Galerie Raum mit Licht




Opening: Wednesday 9 September 2009, 19:00
Exhibition: 10 September - 29 October 2009

Imagined Spaces

Ernst Koslitsch’s models invite a look into to secret worlds, into intimate spaces. The models instigate a reflection on perception and form associations on several levels, on plateaus corresponding to the multi-layeredness of the perception of space. Firstly, the poetics of the models, in the housing, furniture, apartments, and in the public surroundings of dwelling places are brought to light. A second poetic level is that of the photographic image, which is more than a representation of the model yielding its own reality of a modeled and an imagined space.

The models of the living quarters show conditio humana: things that account for the human condition. Not only the objects of dwelling, of living and of play, but also the house and the apartment itself are things. We dwell in such things, we are inhabited by these things, our order is determined by them. People make their own history, “but they do not make it as they please” (Karl Marx). And the models of things point out that things form our lives, to put it more bluntly, things make us humans. The form and function of apartments and houses dictate the context in which we move and operate, in which we live and deal with each other. We function according to the function of these things. The exterior and the interior, the floor plan of the bedroom, living room, kitchen organize our lives into different worlds, into public, partially public and intimate, private spaces. Even in the private and intimate worlds, we appear to lead a standardized life, a life according to a model. The models allow a look from the outside into the interior space through a hole where a wall is missing, through an oversized window. They take the privacy of dwelling and fulfill what Vilém Flusser announced with his ideas about the nomadic human of postmodernism: “The perfect house with a roof, walls, windows, and doors exists only in fairy tales.”1 Or, elsewhere and with greater clarity, Koslitsch illustrates the already completed demolition of domestic privacy, the rear wall of the house is missing: “The perfect house has become a ruin through whose cracks gust the winds of communication.”2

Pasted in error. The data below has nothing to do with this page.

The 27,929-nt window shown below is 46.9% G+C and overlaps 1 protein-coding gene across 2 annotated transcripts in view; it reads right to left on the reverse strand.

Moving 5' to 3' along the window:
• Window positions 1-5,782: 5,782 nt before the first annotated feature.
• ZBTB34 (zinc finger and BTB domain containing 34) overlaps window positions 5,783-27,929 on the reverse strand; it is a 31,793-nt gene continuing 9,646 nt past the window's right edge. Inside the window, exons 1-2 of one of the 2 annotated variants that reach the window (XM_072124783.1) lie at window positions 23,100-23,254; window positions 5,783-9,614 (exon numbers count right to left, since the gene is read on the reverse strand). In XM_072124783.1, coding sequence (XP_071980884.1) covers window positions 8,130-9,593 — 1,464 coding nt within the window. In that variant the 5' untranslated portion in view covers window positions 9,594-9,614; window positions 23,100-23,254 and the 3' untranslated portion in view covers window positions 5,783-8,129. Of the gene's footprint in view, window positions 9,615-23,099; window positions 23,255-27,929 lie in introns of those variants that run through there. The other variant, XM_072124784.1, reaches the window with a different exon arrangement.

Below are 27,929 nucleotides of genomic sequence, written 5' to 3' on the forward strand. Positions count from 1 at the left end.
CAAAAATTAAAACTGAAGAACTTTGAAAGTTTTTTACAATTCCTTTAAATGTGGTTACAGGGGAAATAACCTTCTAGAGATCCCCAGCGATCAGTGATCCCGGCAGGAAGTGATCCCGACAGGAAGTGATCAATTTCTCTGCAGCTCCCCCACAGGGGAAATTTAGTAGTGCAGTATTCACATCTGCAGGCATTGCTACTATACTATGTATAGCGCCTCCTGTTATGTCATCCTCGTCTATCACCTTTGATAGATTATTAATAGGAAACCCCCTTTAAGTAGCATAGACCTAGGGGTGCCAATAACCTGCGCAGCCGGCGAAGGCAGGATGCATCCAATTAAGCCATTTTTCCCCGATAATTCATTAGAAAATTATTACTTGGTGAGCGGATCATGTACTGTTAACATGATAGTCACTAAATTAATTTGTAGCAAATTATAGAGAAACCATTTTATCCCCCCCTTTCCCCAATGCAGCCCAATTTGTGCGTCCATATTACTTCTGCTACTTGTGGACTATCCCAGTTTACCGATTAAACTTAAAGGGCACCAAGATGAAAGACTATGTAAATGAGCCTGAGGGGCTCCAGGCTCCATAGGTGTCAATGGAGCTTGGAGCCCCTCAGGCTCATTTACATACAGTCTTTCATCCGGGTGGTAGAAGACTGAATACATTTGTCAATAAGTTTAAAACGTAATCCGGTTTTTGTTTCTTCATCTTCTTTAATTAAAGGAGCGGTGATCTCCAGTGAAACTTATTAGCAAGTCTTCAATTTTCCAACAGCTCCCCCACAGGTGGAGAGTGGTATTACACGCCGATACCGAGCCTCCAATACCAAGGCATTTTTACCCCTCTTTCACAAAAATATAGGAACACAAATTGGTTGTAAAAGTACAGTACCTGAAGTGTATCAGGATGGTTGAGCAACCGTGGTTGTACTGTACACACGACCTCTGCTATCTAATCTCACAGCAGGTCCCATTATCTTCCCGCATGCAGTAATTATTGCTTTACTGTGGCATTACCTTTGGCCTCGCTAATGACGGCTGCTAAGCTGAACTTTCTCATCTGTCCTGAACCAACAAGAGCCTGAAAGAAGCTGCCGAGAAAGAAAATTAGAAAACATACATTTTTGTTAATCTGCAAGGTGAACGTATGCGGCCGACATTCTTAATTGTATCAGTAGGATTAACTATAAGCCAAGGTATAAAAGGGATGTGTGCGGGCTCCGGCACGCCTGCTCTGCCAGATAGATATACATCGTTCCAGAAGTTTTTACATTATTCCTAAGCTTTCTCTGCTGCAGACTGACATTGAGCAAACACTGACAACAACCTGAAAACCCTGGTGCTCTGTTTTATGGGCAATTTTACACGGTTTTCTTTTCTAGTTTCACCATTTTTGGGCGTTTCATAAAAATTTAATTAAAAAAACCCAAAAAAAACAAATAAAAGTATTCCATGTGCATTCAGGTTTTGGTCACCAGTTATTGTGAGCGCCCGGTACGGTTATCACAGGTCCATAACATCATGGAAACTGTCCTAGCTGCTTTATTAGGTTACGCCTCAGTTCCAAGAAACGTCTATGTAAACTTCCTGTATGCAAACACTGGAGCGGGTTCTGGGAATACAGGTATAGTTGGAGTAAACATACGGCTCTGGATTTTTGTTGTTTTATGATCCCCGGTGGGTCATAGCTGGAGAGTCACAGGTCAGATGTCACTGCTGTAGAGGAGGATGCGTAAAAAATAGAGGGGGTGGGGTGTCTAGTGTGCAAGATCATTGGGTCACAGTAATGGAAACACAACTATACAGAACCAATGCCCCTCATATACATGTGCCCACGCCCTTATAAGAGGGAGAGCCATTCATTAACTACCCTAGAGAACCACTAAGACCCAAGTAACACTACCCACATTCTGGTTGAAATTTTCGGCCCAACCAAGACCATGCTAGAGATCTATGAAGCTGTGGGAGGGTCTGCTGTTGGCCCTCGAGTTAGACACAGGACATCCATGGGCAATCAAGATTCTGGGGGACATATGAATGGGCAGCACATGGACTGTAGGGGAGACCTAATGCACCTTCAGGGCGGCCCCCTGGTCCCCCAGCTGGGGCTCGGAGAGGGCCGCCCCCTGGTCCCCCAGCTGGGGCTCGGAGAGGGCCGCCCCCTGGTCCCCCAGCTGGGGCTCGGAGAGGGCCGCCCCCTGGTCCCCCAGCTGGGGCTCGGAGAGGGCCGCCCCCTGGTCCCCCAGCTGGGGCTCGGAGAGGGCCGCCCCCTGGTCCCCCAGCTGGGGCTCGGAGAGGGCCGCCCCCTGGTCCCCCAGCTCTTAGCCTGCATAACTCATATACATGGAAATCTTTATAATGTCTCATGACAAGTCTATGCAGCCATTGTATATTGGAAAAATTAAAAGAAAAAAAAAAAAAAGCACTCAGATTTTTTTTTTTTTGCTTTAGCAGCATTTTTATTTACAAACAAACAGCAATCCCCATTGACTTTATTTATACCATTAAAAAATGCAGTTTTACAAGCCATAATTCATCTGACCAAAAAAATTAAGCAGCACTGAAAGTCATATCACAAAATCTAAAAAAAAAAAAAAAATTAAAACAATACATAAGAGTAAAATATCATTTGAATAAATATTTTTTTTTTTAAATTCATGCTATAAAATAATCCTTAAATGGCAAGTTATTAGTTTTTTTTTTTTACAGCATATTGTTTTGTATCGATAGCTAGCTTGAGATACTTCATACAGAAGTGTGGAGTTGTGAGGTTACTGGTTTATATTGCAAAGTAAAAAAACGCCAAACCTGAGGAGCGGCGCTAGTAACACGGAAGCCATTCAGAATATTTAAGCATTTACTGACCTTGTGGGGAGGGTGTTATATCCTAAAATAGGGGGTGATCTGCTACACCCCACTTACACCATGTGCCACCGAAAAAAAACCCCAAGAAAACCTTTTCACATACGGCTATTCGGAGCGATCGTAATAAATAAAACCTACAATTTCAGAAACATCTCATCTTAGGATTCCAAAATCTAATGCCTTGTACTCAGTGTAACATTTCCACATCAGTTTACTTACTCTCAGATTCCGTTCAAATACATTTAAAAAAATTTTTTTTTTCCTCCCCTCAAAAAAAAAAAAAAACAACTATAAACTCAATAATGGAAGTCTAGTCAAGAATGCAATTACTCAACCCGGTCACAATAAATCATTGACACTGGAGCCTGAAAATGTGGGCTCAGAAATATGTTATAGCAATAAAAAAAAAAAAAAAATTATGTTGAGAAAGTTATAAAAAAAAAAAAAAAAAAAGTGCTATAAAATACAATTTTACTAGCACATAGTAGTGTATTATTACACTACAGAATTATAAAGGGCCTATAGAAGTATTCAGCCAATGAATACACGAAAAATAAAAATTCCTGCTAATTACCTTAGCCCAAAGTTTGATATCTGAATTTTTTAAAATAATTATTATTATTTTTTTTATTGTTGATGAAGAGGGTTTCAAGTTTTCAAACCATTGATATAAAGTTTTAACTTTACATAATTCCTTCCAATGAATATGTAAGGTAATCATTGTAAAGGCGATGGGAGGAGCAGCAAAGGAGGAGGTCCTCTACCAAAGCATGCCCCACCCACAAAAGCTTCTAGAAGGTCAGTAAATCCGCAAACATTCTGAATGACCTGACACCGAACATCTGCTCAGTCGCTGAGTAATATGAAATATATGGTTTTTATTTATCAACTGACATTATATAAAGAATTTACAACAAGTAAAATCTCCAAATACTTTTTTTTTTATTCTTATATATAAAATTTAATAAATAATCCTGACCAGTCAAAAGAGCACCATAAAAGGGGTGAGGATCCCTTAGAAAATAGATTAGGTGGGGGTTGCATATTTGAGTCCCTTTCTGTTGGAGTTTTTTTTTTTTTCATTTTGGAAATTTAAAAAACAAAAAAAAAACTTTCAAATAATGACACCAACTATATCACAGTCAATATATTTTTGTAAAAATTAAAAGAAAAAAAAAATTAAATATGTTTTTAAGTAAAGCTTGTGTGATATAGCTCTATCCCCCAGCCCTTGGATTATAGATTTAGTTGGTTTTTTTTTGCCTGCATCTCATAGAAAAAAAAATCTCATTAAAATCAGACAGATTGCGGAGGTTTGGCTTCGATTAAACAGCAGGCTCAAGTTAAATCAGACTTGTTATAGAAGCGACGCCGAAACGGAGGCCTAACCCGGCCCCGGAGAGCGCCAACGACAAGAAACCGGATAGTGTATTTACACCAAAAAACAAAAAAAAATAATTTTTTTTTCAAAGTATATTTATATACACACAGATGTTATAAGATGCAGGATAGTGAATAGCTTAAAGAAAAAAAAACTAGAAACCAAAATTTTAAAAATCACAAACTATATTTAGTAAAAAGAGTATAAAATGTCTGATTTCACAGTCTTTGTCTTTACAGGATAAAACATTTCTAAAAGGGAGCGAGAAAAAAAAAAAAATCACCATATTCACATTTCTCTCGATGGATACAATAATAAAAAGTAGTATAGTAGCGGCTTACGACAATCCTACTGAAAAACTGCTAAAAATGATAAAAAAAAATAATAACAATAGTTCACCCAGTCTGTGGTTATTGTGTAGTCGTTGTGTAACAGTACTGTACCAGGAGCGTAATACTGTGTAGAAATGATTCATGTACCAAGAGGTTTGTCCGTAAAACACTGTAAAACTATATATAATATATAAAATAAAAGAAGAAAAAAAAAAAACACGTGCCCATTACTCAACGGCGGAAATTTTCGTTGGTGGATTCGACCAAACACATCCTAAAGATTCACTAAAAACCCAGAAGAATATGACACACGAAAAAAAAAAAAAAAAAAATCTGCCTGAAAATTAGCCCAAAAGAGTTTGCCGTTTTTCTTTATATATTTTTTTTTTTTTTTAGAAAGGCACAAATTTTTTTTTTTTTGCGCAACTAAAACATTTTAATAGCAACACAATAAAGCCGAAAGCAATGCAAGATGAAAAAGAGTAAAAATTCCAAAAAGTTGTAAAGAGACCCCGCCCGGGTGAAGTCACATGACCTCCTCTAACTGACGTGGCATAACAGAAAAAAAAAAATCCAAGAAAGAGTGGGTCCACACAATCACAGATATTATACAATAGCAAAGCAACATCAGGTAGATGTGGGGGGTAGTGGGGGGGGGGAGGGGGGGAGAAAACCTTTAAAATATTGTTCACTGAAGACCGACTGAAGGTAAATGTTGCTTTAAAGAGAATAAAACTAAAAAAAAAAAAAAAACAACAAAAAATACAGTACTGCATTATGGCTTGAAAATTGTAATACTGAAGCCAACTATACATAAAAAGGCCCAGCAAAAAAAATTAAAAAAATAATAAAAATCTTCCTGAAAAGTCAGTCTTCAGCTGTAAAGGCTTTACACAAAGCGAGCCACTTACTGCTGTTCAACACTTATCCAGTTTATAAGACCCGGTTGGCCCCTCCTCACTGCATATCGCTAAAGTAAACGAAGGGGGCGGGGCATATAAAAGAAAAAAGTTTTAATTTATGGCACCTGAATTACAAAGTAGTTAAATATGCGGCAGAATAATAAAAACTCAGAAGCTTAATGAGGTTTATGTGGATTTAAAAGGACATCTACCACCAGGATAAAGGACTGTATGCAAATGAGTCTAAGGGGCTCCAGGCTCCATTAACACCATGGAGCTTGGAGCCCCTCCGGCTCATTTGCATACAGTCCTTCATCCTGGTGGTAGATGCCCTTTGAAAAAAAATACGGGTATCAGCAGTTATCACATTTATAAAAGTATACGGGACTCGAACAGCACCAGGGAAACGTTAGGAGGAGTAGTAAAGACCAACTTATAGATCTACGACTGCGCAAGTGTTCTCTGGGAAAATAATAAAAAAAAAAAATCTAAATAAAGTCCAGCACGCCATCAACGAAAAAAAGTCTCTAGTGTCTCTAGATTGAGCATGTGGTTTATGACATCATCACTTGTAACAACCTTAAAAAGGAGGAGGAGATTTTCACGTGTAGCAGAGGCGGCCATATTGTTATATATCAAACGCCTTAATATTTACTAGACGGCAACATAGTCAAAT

The interiors of dwellings are turned inside out. Not only is the architectonic bearer of form, the outer wall, public and thereby political, even the interior wall becomes visible and allows access to the curious eye of media. The model simultaneously reveals and alienates: It takes what is foreign from the interior spaces and turns it into a projection space of fantasies and perversions.

The invasion of media communication becomes evident in the photographed model: “The home has become drafty, as gales of media sweep through from all directions […]”.3 The model is a poetic space, closely connected to the television. Ernst Koslitsch explores this phenomenon of television infiltrating private life, of soap operas and telenovelas generating their own realities and providing templates for our lives in houses and apartments.

Koslitsch guides our view into the models, into the private life that we both assume and imagine goes on behind the walls. The media construction allows a turn in the direction of perception. The tables are turned: The world is no longer observed safely from the interior of the home through a window, rather the world within is seen from the exterior, a peep show of imagined intimacies, a variety of projections of personal longings and fantasies in this inner world. The models allow a public view of human intimacy – like a reality show on television.

The photographic view stages the model once again – and in fact, on different level. The photograph documents that which is constructed. It is a fictitious representation of a fictitious reality, and as a result, turns it precisely into a non-fictitious reality. The photograph functions by allowing the perception various associative and imaginative approaches to the model, and the model is shifted even deeper into the imagination of the viewer. Koslitsch thus becomes the magician of images: the double imago (imago also contains roots for the word magic), the double media refraction of reality, first in the model, then in the photograph of the model, forcing an emotional confrontation with the social reality of space. Is it the irritation of that which is doubly “constructed” that sheds light on our projections and fantasies? Or is it the emotional effect of the newly created realities when one looks things from “around the corner”, which, according to Nietzsche, is something we “should learn from artists”?4 We see not only that which we want to see, rather the view imposes itself on us, it affects us in return. It takes possession of our thinking and our pattern of perception that is still operative, even when we do not want to see and we attempt to withdraw ourselves from that which encroaches upon us. The image and its atmosphere affect us: The more they run into obstacles, the more they are charged with emotion.